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Bejewelled tiaras, coronation dresses, ball gowns... and the truth about the Never Marry a Mitford sweater...

Delving deep into the vaults of Chatsworth House, Lady Laura Burlington has unveiled a treasure trove of fashion artefacts to create one of this year's most hotly anticipated exhibitions, writes Katrina Israel

By Katrina Israel

In a London restaurant booth, with the help of pictures on her iPhone, Lady Laura Burlington - wife of William Cavendish, the Earl of Burlington, son and heir of the 12th Duke of Devonshire - is outlining her dream Chatsworth House dinner party guest. Contenders include: Georgiana, Duchess of Devonshire (as played by Keira Knightley in The Duchess), Mitford sisters Deborah 'Debo' Devonshire and Nancy Mitford, Adele Astaire (sister and dance partner of Fred) and JFK's sister Kathleen 'Kick' Kennedy.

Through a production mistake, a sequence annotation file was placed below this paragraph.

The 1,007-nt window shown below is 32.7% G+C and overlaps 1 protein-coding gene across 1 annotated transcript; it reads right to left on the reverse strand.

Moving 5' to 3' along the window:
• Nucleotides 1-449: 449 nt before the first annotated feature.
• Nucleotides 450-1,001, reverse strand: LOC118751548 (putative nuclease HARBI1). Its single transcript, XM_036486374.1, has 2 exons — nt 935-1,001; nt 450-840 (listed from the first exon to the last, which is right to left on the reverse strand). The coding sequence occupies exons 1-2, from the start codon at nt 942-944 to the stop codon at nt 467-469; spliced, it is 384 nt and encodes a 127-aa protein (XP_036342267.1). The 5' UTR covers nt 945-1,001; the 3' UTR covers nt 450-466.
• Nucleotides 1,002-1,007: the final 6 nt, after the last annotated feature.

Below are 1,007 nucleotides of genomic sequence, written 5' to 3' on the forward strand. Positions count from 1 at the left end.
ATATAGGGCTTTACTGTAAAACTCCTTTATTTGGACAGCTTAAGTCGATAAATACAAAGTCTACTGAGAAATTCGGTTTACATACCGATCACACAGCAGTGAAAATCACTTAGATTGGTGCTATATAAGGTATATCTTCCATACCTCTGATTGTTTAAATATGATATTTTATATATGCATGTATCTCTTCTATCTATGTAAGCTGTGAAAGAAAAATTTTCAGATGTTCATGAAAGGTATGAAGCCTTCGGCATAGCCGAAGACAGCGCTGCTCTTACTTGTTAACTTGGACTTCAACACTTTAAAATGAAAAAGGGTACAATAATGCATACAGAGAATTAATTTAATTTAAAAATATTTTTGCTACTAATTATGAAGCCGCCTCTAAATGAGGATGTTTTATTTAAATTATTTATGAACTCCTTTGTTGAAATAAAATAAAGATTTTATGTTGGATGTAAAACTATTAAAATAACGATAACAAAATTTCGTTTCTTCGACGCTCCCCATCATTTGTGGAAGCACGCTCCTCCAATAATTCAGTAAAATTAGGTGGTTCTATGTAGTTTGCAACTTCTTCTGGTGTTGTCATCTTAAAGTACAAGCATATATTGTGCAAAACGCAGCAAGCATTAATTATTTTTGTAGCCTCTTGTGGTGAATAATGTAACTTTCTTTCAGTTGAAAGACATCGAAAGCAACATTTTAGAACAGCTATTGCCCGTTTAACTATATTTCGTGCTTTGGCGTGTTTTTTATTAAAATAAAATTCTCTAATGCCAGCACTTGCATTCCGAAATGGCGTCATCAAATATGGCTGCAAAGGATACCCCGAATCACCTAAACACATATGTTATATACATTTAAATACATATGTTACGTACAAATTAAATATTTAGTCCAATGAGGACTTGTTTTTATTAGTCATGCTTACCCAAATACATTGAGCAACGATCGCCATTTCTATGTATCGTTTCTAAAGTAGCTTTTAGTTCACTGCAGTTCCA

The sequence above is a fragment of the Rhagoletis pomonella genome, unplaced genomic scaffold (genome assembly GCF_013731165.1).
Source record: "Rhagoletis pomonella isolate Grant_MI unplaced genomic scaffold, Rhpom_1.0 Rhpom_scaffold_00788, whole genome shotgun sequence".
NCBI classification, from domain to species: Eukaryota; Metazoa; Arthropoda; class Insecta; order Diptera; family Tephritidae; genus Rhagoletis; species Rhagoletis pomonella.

The images are courtesy of intimate scrapbooks belonging to the 6th Duke of Devonshire (1790-1858), who also sounds like a fascinating dining companion. "He's known as the Bachelor Duke," Burlington explains of Georgiana's son. "This is his coronation invitation (he carried the orb at George IV's crowning), some invitation designs for parties he was going to give: I mean the Soirée Dramatique sounds quite marvellous." She swipes to another picture. "This is a sketch by the head designer of the Paris Opera as a possible thing to wear… some designs for firework displays." Another flick - "This is Tsar Nicholas I," she continues, "who I suspect he had a little crush on because he features quite heavily in a very dashing way. You get the picture..."